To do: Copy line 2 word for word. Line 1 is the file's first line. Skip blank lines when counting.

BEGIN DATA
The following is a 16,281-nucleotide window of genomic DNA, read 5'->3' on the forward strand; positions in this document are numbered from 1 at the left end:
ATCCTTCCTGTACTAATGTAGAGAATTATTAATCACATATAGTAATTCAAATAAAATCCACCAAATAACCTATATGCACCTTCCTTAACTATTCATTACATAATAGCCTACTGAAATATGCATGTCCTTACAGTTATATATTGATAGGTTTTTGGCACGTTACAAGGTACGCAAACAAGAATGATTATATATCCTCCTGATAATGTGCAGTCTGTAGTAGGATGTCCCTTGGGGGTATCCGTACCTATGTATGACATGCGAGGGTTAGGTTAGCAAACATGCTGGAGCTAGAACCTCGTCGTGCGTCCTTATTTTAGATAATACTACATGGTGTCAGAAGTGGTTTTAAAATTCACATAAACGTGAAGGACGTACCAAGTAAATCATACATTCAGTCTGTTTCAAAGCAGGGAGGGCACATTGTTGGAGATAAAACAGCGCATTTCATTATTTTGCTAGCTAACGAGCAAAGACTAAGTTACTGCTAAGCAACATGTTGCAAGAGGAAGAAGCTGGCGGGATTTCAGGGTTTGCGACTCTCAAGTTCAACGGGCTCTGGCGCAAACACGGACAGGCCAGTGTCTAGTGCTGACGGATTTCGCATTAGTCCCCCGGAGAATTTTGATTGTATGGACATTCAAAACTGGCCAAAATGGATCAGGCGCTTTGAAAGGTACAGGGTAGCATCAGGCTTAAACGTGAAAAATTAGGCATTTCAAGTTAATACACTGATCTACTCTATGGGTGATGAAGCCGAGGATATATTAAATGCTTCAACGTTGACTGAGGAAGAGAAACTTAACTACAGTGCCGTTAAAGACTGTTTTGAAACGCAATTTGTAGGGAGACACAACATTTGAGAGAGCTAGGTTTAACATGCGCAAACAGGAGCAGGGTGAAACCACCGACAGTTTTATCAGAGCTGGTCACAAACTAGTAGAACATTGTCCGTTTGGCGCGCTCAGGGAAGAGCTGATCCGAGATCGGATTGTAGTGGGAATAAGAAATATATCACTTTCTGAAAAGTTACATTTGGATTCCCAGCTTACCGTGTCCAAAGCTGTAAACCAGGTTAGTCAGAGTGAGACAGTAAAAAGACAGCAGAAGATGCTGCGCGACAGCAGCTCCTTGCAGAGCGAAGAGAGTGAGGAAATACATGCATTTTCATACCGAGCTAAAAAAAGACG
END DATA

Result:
ATCCTTCCTGTACTAATGTAGAGAATTATTAATCACATATAGTAATTCAAATAAAATCCACCAAATAACCTATATGCACCTTCCTTAACTATTCATTACATAATAGCCTACTGAAATATGCATGTCCTTACAGTTATATATTGATAGGTTTTTGGCACGTTACAAGGTACGCAAACAAGAATGATTATATATCCTCCTGATAATGTGCAGTCTGTAGTAGGATGTCCCTTGGGGGTATCCGTACCTATGTATGACATGCGAGGGTTAGGTTAGCAAACATGCTGGAGCTAGAACCTCGTCGTGCGTCCTTATTTTAGATAATACTACATGGTGTCAGAAGTGGTTTTAAAATTCACATAAACGTGAAGGACGTACCAAGTAAATCATACATTCAGTCTGTTTCAAAGCAGGGAGGGCACATTGTTGGAGATAAAACAGCGCATTTCATTATTTTGCTAGCTAACGAGCAAAGACTAAGTTACTGCTAAGCAACATGTTGCAAGAGGAAGAAGCTGGCGGGATTTCAGGGTTTGCGACTCTCAAGTTCAACGGGCTCTGGCGCAAACACGGACAGGCCAGTGTCTAGTGCTGACGGATTTCGCATTAGTCCCCCGGAGAATTTTGATTGTATGGACATTCAAAACTGGCCAAAATGGATCAGGCGCTTTGAAAGGTACAGGGTAGCATCAGGCTTAAACGTGAAAAATTAGGCATTTCAAGTTAATACACTGATCTACTCTATGGGTGATGAAGCCGAGGATATATTAAATGCTTCAACGTTGACTGAGGAAGAGAAACTTAACTACAGTGCCGTTAAAGACTGTTTTGAAACGCAATTTGTAGGGAGACACAACATTTGAGAGAGCTAGGTTTAACATGCGCAAACAGGAGCAGGGTGAAACCACCGACAGTTTTATCAGAGCTGGTCACAAACTAGTAGAACATTGTCCGTTTGGCGCGCTCAGGGAAGAGCTGATCCGAGATCGGATTGTAGTGGGAATAAGAAATATATCACTTTCTGAAAAGTTACATTTGGATTCCCAGCTTACCGTGTCCAAAGCTGTAAACCAGGTTAGTCAGAGTGAGACAGTAAAAAGACAGCAGAAGATGCTGCGCGACAGCAGCTCCTTGCAGAGCGAAGAGAGTGAGGAAATACATGCATTTTCATACCGAGCTAAAAAAAGACG